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Review: 'The Crucible' reinvigorated at Antaeus

Critic's Choice

May 21, 2013|By F. Kathleen Foley
  • Alexandra Goodman and Bo Foxworth in 'The Crucible' at the Antaeus Company.
Alexandra Goodman and Bo Foxworth in 'The Crucible' at the Antaeus… (FacetPhotography.com )

Shakespearean in dimension and craft, “The Crucible,” Arthur Miller’s 1953 play about the Salem witch trials, is inarguably a masterwork. 

More arguably, it's over-produced. How, then, does a director bring new immediacy to this beloved yet familiar work — Miller's sly denunciation of the McCarthy hearings, cloaked in period garb? 

Leave it to the creative team at Antaeus. The company's subtly revisionist production of the play, co-directed by Armin Shimerman and Geoffrey Wade, reinvigorates the language and brings a novel dimension to Miller’s well-worn text. 

The production is double-cast and multiethnic, but for Antaeus that's nothing new. And casting a woman — in this instance, effectively magisterial Ann Noble — as the Rev. John Hale, is a bold twist that works nicely, to be sure. 

But the boldest innovation is having the performers face dead front for the bulk of the action rather than directly addressing one another. It’s a risky, even outlandish tack that could have blunted the drama's emotional connections. Yet considering the play's polemical nature, it’s brilliant.

After all, what is “The Crucible” but a sermon, a clarion warning against demagoguery in all its forms? By having the characters address the audience, preacher-like, the proceedings take on the immediacy of a Chautauqua tent revival.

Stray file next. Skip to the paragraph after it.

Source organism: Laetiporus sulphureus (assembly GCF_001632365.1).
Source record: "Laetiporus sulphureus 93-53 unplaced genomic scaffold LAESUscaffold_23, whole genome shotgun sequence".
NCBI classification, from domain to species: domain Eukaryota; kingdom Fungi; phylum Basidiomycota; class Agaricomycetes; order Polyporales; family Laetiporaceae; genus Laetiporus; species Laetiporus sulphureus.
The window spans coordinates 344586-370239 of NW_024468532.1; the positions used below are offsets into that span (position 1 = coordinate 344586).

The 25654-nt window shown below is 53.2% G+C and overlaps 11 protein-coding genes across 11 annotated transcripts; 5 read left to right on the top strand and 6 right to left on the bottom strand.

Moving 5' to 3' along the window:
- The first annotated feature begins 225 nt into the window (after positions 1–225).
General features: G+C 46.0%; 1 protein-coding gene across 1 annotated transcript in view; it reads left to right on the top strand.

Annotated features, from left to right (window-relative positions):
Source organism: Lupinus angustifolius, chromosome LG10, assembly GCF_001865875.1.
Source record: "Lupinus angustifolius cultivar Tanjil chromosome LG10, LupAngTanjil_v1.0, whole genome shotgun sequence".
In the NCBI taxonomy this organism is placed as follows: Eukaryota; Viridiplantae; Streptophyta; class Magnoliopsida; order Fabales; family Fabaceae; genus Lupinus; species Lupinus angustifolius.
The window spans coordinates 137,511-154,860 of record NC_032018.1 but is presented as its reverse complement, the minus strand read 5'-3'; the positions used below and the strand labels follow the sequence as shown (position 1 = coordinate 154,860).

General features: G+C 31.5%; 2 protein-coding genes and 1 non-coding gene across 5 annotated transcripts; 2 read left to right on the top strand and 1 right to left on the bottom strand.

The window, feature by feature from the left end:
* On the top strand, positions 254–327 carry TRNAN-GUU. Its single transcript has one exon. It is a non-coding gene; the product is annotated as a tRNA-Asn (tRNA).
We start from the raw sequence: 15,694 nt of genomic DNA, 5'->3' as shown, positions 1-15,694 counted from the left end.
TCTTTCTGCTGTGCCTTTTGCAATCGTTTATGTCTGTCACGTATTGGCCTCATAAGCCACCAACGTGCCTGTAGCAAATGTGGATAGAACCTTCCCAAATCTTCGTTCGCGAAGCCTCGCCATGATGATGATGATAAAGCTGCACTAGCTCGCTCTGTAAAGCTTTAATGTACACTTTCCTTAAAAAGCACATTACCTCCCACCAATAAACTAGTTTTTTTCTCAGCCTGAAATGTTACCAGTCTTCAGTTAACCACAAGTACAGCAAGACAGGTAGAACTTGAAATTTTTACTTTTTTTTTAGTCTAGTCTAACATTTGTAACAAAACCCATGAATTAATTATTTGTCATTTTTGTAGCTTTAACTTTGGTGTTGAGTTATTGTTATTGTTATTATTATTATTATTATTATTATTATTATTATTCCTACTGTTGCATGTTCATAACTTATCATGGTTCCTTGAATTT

The actors, clad in E.B. Brooks' suggestive costumes, are all able and deeply committed to the text. But there are standouts, most notably Bo Foxworth, whose moving and muscular portrayal of John Proctor, the pragmatic farmer caught up in the madness, is the linchpin performance. Also exceptional is James Sutorius as Gov. Danforth, the head of the court proceedings, a brutal ideologue whose relish in his deadly work is all the more chilling for its offhand matter-of-factness. 

If you feel you know “The Crucible” too well, pay it another visit. You may be surprised to find that in the right hands the play still commands our fascination — and our unease. 

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“The Crucible,” the Antaeus Company, 5112 Lankershim Blvd., North Hollywood. 8 p.m. Thursdays-Fridays, 2 and 8 p.m. Saturdays, 2 p.m. Sundays. Ends July 7. $30-$34. (818) 506-1983. www.antaeus.org. Running time: 2 hours, 50 minutes.

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